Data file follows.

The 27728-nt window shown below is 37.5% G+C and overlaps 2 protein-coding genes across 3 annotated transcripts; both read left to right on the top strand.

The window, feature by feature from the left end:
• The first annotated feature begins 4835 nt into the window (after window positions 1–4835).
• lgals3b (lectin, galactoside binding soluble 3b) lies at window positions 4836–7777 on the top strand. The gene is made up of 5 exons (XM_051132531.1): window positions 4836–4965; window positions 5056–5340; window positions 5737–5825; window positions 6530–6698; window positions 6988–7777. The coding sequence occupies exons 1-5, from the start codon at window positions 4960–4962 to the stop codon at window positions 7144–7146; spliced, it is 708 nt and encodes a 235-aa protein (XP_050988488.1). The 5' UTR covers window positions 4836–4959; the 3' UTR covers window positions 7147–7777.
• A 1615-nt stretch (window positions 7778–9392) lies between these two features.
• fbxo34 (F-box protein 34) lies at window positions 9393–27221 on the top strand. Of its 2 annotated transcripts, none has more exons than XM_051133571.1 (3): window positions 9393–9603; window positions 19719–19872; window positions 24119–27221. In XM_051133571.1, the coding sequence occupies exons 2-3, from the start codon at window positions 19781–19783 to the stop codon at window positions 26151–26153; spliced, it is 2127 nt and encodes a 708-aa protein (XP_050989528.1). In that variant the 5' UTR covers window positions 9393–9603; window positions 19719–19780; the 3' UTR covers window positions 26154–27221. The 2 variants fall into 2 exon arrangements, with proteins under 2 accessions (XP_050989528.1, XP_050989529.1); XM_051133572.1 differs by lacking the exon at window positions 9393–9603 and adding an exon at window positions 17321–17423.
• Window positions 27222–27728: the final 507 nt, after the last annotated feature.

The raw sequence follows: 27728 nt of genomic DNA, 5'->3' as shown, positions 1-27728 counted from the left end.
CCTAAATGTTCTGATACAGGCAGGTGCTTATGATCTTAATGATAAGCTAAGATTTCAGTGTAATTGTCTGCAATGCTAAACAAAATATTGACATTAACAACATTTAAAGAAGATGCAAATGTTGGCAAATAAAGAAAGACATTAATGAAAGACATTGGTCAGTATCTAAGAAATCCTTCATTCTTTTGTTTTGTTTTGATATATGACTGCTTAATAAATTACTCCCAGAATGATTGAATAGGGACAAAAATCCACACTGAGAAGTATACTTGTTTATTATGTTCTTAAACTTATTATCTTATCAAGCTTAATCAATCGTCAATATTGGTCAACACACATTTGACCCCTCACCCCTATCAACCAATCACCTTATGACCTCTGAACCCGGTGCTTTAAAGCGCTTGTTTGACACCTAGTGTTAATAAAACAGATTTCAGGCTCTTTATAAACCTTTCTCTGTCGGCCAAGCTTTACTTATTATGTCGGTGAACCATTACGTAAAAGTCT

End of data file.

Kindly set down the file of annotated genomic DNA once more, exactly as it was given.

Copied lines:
The 27728-nt window shown below is 37.5% G+C and overlaps 2 protein-coding genes across 3 annotated transcripts; both read left to right on the top strand.

The window, feature by feature from the left end:
• The first annotated feature begins 4835 nt into the window (after window positions 1–4835).
• lgals3b (lectin, galactoside binding soluble 3b) lies at window positions 4836–7777 on the top strand. The gene is made up of 5 exons (XM_051132531.1): window positions 4836–4965; window positions 5056–5340; window positions 5737–5825; window positions 6530–6698; window positions 6988–7777. The coding sequence occupies exons 1-5, from the start codon at window positions 4960–4962 to the stop codon at window positions 7144–7146; spliced, it is 708 nt and encodes a 235-aa protein (XP_050988488.1). The 5' UTR covers window positions 4836–4959; the 3' UTR covers window positions 7147–7777.
• A 1615-nt stretch (window positions 7778–9392) lies between these two features.
• fbxo34 (F-box protein 34) lies at window positions 9393–27221 on the top strand. Of its 2 annotated transcripts, none has more exons than XM_051133571.1 (3): window positions 9393–9603; window positions 19719–19872; window positions 24119–27221. In XM_051133571.1, the coding sequence occupies exons 2-3, from the start codon at window positions 19781–19783 to the stop codon at window positions 26151–26153; spliced, it is 2127 nt and encodes a 708-aa protein (XP_050989528.1). In that variant the 5' UTR covers window positions 9393–9603; window positions 19719–19780; the 3' UTR covers window positions 26154–27221. The 2 variants fall into 2 exon arrangements, with proteins under 2 accessions (XP_050989528.1, XP_050989529.1); XM_051133572.1 differs by lacking the exon at window positions 9393–9603 and adding an exon at window positions 17321–17423.
• Window positions 27222–27728: the final 507 nt, after the last annotated feature.

The raw sequence follows: 27728 nt of genomic DNA, 5'->3' as shown, positions 1-27728 counted from the left end.
CCTAAATGTTCTGATACAGGCAGGTGCTTATGATCTTAATGATAAGCTAAGATTTCAGTGTAATTGTCTGCAATGCTAAACAAAATATTGACATTAACAACATTTAAAGAAGATGCAAATGTTGGCAAATAAAGAAAGACATTAATGAAAGACATTGGTCAGTATCTAAGAAATCCTTCATTCTTTTGTTTTGTTTTGATATATGACTGCTTAATAAATTACTCCCAGAATGATTGAATAGGGACAAAAATCCACACTGAGAAGTATACTTGTTTATTATGTTCTTAAACTTATTATCTTATCAAGCTTAATCAATCGTCAATATTGGTCAACACACATTTGACCCCTCACCCCTATCAACCAATCACCTTATGACCTCTGAACCCGGTGCTTTAAAGCGCTTGTTTGACACCTAGTGTTAATAAAACAGATTTCAGGCTCTTTATAAACCTTTCTCTGTCGGCCAAGCTTTACTTATTATGTCGGTGAACCATTACGTAAAAGTCT